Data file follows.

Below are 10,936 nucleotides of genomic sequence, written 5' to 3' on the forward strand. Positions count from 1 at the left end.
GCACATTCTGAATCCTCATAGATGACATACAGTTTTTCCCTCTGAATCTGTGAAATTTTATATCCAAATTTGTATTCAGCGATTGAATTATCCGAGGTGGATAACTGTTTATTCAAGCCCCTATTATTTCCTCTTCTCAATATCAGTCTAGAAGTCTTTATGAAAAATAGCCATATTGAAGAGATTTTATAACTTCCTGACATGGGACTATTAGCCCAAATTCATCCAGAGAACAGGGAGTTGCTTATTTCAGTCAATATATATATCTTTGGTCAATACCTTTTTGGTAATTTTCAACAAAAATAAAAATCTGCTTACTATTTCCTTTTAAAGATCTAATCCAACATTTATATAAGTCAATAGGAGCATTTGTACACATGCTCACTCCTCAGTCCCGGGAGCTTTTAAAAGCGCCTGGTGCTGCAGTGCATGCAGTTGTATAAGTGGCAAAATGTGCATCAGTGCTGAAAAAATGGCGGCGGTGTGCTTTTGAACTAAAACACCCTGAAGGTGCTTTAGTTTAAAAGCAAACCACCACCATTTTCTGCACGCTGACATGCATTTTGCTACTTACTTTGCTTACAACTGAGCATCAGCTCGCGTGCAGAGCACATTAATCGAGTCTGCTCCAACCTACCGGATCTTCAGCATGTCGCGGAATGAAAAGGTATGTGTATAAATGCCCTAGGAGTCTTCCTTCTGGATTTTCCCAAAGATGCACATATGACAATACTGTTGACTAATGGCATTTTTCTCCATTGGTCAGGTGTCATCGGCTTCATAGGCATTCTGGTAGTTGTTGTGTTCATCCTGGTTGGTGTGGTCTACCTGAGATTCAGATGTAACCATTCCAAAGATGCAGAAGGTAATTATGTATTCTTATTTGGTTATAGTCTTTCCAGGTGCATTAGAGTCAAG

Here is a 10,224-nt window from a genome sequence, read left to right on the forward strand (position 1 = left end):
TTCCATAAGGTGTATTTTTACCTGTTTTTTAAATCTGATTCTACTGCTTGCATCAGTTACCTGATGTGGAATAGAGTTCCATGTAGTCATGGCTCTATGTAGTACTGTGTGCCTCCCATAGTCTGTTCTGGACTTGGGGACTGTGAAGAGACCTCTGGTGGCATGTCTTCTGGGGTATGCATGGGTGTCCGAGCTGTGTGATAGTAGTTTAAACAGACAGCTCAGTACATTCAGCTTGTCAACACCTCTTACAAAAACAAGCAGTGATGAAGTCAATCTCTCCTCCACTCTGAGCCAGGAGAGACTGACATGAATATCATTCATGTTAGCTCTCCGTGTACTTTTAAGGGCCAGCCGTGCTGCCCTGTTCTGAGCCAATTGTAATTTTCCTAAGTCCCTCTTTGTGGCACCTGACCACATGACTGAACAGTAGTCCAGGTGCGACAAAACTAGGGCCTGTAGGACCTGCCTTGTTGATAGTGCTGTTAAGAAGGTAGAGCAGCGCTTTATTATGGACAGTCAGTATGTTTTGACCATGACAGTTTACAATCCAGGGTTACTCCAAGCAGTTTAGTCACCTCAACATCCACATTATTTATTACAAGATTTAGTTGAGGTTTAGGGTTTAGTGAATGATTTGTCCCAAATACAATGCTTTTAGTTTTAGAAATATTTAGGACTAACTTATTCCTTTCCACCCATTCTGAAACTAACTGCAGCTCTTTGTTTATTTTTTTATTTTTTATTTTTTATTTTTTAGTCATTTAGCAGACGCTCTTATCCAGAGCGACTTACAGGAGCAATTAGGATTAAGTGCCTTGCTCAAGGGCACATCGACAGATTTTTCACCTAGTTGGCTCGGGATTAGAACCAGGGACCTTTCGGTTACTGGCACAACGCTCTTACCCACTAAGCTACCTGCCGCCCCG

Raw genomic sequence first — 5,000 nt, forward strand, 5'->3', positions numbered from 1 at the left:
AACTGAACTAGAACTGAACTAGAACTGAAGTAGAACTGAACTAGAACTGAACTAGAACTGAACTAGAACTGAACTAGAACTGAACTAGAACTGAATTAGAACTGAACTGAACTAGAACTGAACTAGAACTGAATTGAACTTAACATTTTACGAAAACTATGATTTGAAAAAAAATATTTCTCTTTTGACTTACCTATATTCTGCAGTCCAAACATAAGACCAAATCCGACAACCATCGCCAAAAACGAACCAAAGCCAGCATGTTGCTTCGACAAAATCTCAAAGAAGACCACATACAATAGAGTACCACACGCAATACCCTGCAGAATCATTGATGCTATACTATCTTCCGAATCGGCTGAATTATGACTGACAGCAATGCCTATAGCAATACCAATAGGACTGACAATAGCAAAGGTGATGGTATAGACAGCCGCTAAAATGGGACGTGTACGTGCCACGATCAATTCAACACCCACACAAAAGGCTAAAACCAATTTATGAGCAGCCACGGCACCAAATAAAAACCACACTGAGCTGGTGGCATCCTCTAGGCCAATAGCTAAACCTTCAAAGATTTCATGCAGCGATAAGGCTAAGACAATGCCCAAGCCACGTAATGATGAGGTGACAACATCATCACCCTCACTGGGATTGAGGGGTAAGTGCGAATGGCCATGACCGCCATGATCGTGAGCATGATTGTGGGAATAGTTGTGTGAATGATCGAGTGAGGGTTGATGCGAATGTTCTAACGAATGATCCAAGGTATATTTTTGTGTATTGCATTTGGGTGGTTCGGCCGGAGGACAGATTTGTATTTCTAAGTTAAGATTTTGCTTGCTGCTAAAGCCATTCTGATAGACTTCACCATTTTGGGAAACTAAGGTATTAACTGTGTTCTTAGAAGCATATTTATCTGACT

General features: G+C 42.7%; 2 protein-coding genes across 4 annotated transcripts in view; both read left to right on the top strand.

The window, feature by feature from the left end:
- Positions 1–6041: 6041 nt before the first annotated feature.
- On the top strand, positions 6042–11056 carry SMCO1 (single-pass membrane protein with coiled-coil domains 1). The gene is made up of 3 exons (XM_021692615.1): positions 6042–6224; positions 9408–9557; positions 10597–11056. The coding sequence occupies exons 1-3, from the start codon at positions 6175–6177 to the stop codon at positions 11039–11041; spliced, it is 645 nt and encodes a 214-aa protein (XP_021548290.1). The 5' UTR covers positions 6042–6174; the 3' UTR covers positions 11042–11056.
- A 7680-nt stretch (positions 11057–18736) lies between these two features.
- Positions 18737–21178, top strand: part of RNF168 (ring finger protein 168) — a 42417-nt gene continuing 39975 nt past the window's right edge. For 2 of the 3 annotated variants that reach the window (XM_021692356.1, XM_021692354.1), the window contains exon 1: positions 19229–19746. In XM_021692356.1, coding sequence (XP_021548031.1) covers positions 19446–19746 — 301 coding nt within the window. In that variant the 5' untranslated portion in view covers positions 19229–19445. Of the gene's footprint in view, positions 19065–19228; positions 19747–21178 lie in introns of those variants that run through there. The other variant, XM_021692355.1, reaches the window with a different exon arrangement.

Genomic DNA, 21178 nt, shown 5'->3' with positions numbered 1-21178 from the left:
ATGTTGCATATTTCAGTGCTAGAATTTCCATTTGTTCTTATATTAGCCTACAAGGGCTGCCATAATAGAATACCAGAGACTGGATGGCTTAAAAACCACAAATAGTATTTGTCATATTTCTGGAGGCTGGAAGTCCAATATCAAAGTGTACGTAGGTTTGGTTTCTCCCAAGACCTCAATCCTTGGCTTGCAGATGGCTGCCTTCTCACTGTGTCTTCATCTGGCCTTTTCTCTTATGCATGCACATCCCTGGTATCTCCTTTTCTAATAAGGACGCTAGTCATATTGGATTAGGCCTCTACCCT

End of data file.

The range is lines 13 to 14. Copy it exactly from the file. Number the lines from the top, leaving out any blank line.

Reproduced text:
Genomic DNA, 21178 nt, shown 5'->3' with positions numbered 1-21178 from the left:
ATGTTGCATATTTCAGTGCTAGAATTTCCATTTGTTCTTATATTAGCCTACAAGGGCTGCCATAATAGAATACCAGAGACTGGATGGCTTAAAAACCACAAATAGTATTTGTCATATTTCTGGAGGCTGGAAGTCCAATATCAAAGTGTACGTAGGTTTGGTTTCTCCCAAGACCTCAATCCTTGGCTTGCAGATGGCTGCCTTCTCACTGTGTCTTCATCTGGCCTTTTCTCTTATGCATGCACATCCCTGGTATCTCCTTTTCTAATAAGGACGCTAGTCATATTGGATTAGGCCTCTACCCT